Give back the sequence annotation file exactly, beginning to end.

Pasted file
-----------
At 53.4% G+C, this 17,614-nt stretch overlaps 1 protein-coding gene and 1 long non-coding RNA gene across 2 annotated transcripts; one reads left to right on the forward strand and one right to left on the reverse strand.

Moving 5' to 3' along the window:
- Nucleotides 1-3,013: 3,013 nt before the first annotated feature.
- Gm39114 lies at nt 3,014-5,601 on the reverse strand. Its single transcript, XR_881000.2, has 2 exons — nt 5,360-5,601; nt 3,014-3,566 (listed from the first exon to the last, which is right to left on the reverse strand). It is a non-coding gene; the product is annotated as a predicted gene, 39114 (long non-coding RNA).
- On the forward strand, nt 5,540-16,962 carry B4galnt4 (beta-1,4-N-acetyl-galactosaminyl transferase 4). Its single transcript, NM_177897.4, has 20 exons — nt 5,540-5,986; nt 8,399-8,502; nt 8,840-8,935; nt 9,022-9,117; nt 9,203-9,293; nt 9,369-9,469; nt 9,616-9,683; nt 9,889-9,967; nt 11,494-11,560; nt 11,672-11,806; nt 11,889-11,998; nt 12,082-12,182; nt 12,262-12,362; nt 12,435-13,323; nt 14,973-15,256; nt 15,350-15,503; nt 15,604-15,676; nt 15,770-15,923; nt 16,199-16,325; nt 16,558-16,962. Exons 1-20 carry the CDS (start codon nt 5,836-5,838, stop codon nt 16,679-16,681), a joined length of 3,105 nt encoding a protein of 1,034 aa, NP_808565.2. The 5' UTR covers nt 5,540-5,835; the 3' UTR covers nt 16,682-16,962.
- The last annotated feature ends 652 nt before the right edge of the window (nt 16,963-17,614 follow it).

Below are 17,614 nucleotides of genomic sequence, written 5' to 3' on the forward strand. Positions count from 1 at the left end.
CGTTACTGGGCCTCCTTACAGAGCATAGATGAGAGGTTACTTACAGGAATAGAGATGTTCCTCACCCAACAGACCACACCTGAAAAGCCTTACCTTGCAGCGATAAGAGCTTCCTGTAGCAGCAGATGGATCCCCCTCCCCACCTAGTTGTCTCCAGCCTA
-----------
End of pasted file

At 53.4% G+C, this 17,614-nt stretch overlaps 1 protein-coding gene and 1 long non-coding RNA gene across 2 annotated transcripts; one reads left to right on the forward strand and one right to left on the reverse strand.

Moving 5' to 3' along the window:
- Nucleotides 1-3,013: 3,013 nt before the first annotated feature.
- Gm39114 lies at nt 3,014-5,601 on the reverse strand. Its single transcript, XR_881000.2, has 2 exons — nt 5,360-5,601; nt 3,014-3,566 (listed from the first exon to the last, which is right to left on the reverse strand). It is a non-coding gene; the product is annotated as a predicted gene, 39114 (long non-coding RNA).
- On the forward strand, nt 5,540-16,962 carry B4galnt4 (beta-1,4-N-acetyl-galactosaminyl transferase 4). Its single transcript, NM_177897.4, has 20 exons — nt 5,540-5,986; nt 8,399-8,502; nt 8,840-8,935; nt 9,022-9,117; nt 9,203-9,293; nt 9,369-9,469; nt 9,616-9,683; nt 9,889-9,967; nt 11,494-11,560; nt 11,672-11,806; nt 11,889-11,998; nt 12,082-12,182; nt 12,262-12,362; nt 12,435-13,323; nt 14,973-15,256; nt 15,350-15,503; nt 15,604-15,676; nt 15,770-15,923; nt 16,199-16,325; nt 16,558-16,962. Exons 1-20 carry the CDS (start codon nt 5,836-5,838, stop codon nt 16,679-16,681), a joined length of 3,105 nt encoding a protein of 1,034 aa, NP_808565.2. The 5' UTR covers nt 5,540-5,835; the 3' UTR covers nt 16,682-16,962.
- The last annotated feature ends 652 nt before the right edge of the window (nt 16,963-17,614 follow it).

Below are 17,614 nucleotides of genomic sequence, written 5' to 3' on the forward strand. Positions count from 1 at the left end.
CGTTACTGGGCCTCCTTACAGAGCATAGATGAGAGGTTACTTACAGGAATAGAGATGTTCCTCACCCAACAGACCACACCTGAAAAGCCTTACCTTGCAGCGATAAGAGCTTCCTGTAGCAGCAGATGGATCCCCCTCCCCACCTAGTTGTCTCCAGCCTA